Castro uses local rice from Prairie Ronde in Opelousas, Louisiana, and makes a soubise fortified with fennel and poblanos. Plus any greens in season, such as spigarello, sorrel, and kale. “It’s supposed to be a really concentrated bite,” she says. Chopped shrimp are set on top along with sorrel chips and, in a lively mic drop, a dusting of dried bonito flakes. When the plate is placed in front of a guest, the bonito dances from the rice’s heat.

3. Mole Blanco with Roasted Cauliflower

“Mole gets so mischaracterized in the United States. ‘Oh, the thing with chocolate!’” says Castro. She explains that “mōlli” in Nahuatl translates to “sauce of,” so “etymologically, mole can be whatever you want it to be.” This recent mole at Lengua Madre is a play on a mole Castro ate in the city of Taxco. “My mole is vegan and has sesame seeds, pine nuts, onions, raisins, and habaneros — and that’s it. Well, plus a tiny bit of coriander seeds.”

Each of Castro’s moles served since Lengua Madre opened have been an exercise in monochromy. This one is all about white and mutedness. The mole itself is white, the roasted cauliflower astride it is white with brown accents, and the garnish of brown-butter dust and popped amaranth accentuates the earth-tone palette. The presence of the amaranth is a reference to the import the grain had in pre-Hispanic Mexico: “The Spanish colonizers tried to wipe out amaranth because it had such spiritual value to Mexicans.”

4. Cobia al Pastor

The first courses are meant to challenge guests and their understanding and perception of Mexican cuisine. The main course, on the other hand, is designed to be approachable, says Castro. “It’s about being comforting, not just unchallenging. The main course should be like a rom-com: You don’t have to think about it too much to enjoy it.”

Local cobia is marinated with a classic al pastor marinade of annato, árbol chiles, pineapple, white vinegar, and oregano. Then the fish is grilled on a Japanese-style grill over binchotan charcoal and topped with shaved white onions. On the plate are an array of saucy complements. Tepache sauce is made with pineapple skins, ginger, and ancho chiles. A quenelle of roasted pineapple puree adds sweetness, and a ramekin of salsa verde brings punch. And, of course, there are tortillas, this time made with chalqueño azul masa. “Tortillas are the Mexican fork. I always want there to be tortillas — especially for a dish that’s a play on a taco.”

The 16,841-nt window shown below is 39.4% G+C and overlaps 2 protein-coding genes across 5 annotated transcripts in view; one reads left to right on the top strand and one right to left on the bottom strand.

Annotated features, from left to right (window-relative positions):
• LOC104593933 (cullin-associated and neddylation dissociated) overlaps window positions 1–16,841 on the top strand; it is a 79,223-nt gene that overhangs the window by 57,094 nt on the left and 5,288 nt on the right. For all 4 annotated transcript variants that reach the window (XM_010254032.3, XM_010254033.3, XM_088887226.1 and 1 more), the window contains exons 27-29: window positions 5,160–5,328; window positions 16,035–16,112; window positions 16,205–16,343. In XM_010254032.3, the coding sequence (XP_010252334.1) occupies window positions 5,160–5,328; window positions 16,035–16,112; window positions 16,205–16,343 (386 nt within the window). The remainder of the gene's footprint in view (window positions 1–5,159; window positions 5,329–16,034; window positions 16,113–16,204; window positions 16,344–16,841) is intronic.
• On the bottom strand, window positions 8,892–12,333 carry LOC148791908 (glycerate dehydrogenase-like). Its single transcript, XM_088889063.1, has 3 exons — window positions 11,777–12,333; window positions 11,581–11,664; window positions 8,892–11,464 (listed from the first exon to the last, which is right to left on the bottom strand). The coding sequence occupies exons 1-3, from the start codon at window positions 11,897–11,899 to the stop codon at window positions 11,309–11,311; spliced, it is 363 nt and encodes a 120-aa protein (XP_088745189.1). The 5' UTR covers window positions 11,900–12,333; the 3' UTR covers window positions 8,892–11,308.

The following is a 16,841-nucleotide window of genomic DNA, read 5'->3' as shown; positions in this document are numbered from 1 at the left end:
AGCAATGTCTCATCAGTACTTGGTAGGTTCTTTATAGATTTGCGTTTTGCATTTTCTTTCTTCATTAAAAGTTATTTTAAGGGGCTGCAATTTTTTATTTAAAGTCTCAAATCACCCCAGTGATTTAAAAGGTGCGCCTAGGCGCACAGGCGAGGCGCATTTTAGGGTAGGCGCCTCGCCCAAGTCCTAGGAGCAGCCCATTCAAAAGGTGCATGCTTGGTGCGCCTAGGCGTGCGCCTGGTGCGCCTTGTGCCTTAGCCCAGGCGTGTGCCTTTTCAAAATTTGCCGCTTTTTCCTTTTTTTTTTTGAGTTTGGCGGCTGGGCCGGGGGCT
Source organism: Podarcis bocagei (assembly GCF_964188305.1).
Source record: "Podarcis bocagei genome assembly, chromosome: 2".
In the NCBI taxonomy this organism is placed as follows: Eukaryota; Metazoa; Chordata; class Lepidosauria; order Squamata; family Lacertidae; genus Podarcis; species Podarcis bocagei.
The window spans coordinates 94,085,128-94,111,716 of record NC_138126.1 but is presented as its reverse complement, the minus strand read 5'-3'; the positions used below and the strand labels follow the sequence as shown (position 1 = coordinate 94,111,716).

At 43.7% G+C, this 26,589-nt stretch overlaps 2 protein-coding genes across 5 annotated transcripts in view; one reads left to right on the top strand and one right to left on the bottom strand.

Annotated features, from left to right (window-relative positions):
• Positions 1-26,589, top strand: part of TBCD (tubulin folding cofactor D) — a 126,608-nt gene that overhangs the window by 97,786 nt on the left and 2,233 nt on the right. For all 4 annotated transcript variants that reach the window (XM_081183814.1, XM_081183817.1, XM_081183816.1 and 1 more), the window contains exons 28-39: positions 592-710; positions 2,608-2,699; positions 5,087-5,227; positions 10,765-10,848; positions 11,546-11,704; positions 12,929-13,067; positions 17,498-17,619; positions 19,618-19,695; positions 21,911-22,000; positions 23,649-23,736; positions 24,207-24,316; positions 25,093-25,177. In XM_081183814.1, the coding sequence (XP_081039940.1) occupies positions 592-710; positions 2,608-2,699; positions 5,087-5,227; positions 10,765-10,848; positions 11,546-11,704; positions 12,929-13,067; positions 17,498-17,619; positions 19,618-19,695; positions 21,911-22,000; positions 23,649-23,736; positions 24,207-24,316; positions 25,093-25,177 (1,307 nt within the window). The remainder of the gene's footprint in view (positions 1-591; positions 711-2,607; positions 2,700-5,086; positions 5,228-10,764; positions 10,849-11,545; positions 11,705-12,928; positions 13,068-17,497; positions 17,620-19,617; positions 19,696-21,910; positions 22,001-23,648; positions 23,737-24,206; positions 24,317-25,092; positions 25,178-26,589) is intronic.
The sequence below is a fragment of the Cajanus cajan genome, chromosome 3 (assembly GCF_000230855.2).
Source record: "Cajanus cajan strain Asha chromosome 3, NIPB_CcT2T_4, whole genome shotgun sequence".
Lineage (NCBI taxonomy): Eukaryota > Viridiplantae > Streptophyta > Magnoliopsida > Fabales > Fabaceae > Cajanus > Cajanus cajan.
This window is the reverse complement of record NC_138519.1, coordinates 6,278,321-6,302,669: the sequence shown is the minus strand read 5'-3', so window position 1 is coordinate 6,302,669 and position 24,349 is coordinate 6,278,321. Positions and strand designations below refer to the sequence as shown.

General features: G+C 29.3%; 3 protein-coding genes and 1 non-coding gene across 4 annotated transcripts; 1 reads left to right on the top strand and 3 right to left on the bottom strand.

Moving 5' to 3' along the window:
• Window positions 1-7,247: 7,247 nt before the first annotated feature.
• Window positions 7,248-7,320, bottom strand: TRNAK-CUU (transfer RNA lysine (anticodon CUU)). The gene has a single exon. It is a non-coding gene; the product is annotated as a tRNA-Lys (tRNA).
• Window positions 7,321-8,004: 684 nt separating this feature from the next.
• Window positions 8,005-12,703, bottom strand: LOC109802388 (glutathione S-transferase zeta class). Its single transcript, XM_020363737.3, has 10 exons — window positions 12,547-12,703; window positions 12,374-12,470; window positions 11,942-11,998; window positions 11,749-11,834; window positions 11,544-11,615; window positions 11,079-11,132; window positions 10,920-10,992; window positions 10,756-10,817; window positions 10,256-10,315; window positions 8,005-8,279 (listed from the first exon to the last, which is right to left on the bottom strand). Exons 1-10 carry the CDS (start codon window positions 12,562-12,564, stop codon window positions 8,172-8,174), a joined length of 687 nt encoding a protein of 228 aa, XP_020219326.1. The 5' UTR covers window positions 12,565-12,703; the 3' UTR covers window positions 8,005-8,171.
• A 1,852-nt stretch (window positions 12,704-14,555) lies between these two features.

The dessert course from a previous Lengua Madre menu: nixtamalized butternut squash “en tacha” with labneh and calendula.
The dessert course from a previous Lengua Madre menu: nixtamalized butternut squash “en tacha” with labneh and calendula.

5. Nicuatole with Strawberries

Being Mexican is all about masa, notes Castro. So she likes to end the meal where it began. Not only to trumpet masa’s importance but also its versatility. Again, she uses the chalqueño blanco masa she shaped for the sope, this time blending the masa with water. She then strains it and cooks it like a creme anglaise with milk from Feliciana’s Best Creamery in Slaughter, Louisiana. “I’m not a pastry chef, so I do what I can with what I’ve got,” says Castro. “I also don’t have a super sweet tooth. My desserts are always a little savory.” The result is a rustic, jiggly dessert with the texture of a taut custard and sweetened with cane sugar from Three Brothers Farm and seasoned with cardamom, cinnamon, and a vanilla bean.

Multiple strawberry treatments finish the dish, including strawberries poached in Atxa vermouth. And those freeze-dried strawberries? Those are a nod to Castro’s childhood obsession with astronaut food. “My family visited the Houston Space Center when I was a kid and me and my siblings were all jumping around wanting a space blanket and space pen and freeze-dried ice cream. My mind was blown by the ice cream.”

 

Scott Hocker is a writer, editor, recipe developer, cookbook author, and content and editorial consultant. He has worked in magazines, kitchens, newsletters, restaurants, and a bunch of other environments he can’t remember right now. He has also been the editor in chief of both liquor.com and Tasting Table. Follow him on Twitter; follow Resy, too.